Republican legislators unveiled a $37 billion transportation proposal on Tuesday while making a pre-emptive political strike against Gov. Dannel P. Malloy‘s anticipated initiative on the same topic.
GOP leaders stressed their plan makes a major investment without imposing tolls, increasing overall debt or raising taxes.
The Democratic governor, who has pledged not to raise taxes, is expected to recommend a much greater transportation investment before his next biennial budget plan in released on Feb. 18. Republican legislators are questioning whether the governor will propose a way to pay for it.
With their proposal, Republicans attempted to demonstrate that the upcoming Malloy plan hinges on unnamed tax hikes.
“Our plan will reprioritize state spending to put the focus on transportation,” said Senate Minority Leader Len Fasano, R-North Haven. “We are proposing a way to live within our means and simultaneously advance Connecticut for the future.”
Connecticut currently designates about $600 million per year in state financing for transportation. The debt on that financing is paid through the Special Transportation Fund, which receives the bulk of fuel tax receipts.
The GOP plan would complement that by dedicating about $450 million per year in financing to be paid off with receipts from the general fund. That fund, which covers the bulk of state operating costs, receives receipts from most state taxes, including income, sales and corporation levies.
That general fund-backed financing for transportation would begin to climb steadily starting in 2021, when it would top $511 million, and then peak at $708 million in 2025.
All totaled, transportation bonding would total $11.2 billion over the next decade, and $37.4 billion over the next 30 years.
It is uncertain whether federal transportation assistance to states will remain constant in the future, given growing pressures on the federal budget. But Fasano noted that Connecticut currently enjoys reimbursement rates of about 80 percent for many projects.
To reserve more financing for transportation without increasing overall state debt, Republicans would remove much of Malloy’s discretion to use Connecticut’s credit card.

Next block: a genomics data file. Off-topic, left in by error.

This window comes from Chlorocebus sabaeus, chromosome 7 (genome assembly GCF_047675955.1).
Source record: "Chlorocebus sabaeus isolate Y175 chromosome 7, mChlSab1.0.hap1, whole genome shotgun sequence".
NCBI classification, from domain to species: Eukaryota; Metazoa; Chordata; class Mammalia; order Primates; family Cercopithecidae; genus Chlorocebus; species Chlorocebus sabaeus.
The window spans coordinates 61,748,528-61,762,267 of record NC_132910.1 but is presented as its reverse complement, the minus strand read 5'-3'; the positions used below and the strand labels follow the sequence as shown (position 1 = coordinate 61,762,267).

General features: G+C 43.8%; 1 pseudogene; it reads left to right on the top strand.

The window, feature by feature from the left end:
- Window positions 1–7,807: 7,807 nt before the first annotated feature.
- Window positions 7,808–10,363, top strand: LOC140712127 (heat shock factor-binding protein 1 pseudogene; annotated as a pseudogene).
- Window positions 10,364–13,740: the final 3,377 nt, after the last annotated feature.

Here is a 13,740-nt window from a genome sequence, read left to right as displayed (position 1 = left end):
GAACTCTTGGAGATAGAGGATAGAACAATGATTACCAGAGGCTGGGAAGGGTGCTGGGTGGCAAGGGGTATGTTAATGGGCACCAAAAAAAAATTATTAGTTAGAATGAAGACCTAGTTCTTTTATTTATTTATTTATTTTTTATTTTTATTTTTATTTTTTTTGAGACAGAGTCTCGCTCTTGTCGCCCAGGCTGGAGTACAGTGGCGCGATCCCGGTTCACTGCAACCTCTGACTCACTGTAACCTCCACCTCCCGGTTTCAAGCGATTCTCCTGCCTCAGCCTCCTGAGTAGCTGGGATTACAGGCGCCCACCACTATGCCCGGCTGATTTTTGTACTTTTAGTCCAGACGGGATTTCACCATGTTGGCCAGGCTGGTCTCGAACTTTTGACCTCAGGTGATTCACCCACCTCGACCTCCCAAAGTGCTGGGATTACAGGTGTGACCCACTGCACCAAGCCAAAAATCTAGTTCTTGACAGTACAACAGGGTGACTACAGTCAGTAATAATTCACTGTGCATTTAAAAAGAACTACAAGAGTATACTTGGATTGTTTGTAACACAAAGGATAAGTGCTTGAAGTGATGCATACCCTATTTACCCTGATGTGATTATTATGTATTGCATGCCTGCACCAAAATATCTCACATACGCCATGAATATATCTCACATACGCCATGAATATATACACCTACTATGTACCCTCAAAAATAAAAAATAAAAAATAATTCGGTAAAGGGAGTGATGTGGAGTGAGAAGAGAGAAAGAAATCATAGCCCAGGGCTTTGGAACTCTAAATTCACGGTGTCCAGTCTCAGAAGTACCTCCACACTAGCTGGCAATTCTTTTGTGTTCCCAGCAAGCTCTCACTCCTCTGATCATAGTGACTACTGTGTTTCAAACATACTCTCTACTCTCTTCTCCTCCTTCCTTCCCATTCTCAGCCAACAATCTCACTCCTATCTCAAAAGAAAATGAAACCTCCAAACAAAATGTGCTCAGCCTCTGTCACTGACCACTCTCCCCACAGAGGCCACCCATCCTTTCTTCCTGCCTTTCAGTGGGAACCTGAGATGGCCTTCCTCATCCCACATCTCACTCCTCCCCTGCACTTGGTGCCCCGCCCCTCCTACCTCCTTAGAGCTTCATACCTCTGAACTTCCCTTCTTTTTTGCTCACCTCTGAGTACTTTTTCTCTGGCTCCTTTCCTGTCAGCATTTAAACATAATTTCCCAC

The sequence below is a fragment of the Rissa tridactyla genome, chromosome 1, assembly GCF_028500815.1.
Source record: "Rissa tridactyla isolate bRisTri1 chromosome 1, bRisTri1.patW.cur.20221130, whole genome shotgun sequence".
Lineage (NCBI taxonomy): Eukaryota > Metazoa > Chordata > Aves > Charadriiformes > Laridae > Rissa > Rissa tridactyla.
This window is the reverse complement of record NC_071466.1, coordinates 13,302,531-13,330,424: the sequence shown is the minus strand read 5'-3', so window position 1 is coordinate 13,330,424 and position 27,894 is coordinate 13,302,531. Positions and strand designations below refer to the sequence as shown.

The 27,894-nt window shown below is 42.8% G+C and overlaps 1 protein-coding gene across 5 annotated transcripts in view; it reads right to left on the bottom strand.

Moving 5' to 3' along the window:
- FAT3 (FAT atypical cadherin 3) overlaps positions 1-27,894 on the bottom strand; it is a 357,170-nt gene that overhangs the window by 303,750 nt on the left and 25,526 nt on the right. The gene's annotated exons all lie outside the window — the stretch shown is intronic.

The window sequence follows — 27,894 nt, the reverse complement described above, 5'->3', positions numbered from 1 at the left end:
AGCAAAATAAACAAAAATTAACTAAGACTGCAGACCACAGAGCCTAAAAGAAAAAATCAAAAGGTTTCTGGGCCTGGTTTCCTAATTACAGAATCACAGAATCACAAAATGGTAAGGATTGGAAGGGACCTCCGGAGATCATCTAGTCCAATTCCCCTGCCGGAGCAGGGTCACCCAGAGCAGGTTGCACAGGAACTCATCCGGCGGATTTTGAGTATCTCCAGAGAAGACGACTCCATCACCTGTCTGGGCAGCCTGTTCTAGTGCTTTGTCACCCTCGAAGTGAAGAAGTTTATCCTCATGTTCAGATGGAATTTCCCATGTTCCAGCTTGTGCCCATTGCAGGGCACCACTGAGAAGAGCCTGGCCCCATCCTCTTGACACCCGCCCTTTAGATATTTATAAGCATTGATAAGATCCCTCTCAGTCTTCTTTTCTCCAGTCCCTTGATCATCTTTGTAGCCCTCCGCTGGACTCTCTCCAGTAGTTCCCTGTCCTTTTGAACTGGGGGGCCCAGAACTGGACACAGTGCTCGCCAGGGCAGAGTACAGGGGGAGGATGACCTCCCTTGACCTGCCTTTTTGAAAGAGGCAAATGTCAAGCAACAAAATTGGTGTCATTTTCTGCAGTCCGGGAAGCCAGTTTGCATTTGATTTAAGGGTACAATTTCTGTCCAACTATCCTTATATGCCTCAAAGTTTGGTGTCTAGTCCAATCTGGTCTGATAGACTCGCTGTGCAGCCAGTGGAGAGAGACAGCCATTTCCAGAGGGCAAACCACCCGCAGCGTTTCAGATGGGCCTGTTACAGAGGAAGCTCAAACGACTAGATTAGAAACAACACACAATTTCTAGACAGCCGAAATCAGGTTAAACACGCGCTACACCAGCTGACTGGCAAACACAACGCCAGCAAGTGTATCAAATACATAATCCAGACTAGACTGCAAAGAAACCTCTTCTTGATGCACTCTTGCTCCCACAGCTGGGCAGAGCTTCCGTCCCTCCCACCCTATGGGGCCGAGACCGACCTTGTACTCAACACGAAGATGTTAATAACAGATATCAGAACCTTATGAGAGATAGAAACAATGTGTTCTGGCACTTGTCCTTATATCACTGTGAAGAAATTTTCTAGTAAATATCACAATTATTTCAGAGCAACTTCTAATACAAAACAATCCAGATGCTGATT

Programs such as the Urban Act and the Manufacturing Assistance Act give the governor broad discretion to use financing to provide business and economic development assistance.
The Republican plan also would mean curtailing financing for most of the pet projects in lawmakers’ districts, a practice critics often call “pork-barrel spending.”
“You’ve got to prioritize,” Fasano said. “Transportation is a high priority.”
Still, it is unclear whether the GOP proposal would be sufficient to meet all of the state’s needs.
The Department of Transportation right now lists almost $12 billion worth of major, long-term “unfundable” projects – such as extending Route 11 to the southeastern shoreline or replacing the elevated section of I-84 in Hartford. In other words, the projects are important, but DOT officials don’t know where to find money for the work. And that doesn’t include a dozen other projects to which the department has assigned no cost estimate.
Some members of the former Transportation Strategy Board, a state transportation planning panel disbanded by Malloy and the legislature in 2011, have estimated the immediate investment need probably exceeds $20 billion.
So is $37.4 billion over the next three decades sufficient?
“We are glad the Republicans are following the governor’s lead in participating in a bipartisan dialogue about the future of our transportation system,” Malloy spokesman Devon Puglia said. “The Republican documents, however, don’t include projects they would support or prioritize, while proposing funding levels (that) will likely only fund the status quo. The governor believes we need a transformative transportation plan – one that includes projects, prioritized by experts – and he looks forward to submitting those ideas to the General Assembly when he presents his budget next week.”
House Minority Leader Themis Klarides, R-Derby, characterized the Republican plan as “a solid, responsible way to approach this,” adding it would be “arrogant” to assume the answer lies with raising taxes. “We all know the reality we are dealing with. We only have a limited amount of money to spend.”
The legislature’s nonpartisan Office of Fiscal Analysis is projecting major deficits, topping $1.3 billion and $1.4 billion respectively, in the next two fiscal years.
Malloy, who not only pledged during last fall’s campaign not to raise taxes, but also proposed new tax breaks for students and for urban businesses, is expected to recommend a much larger transportation investment.
“I think he hinted a little bit that it is going to be on a grandiose scale,” Klarides said. “… But he’s saying you guys figure out how to fund it.”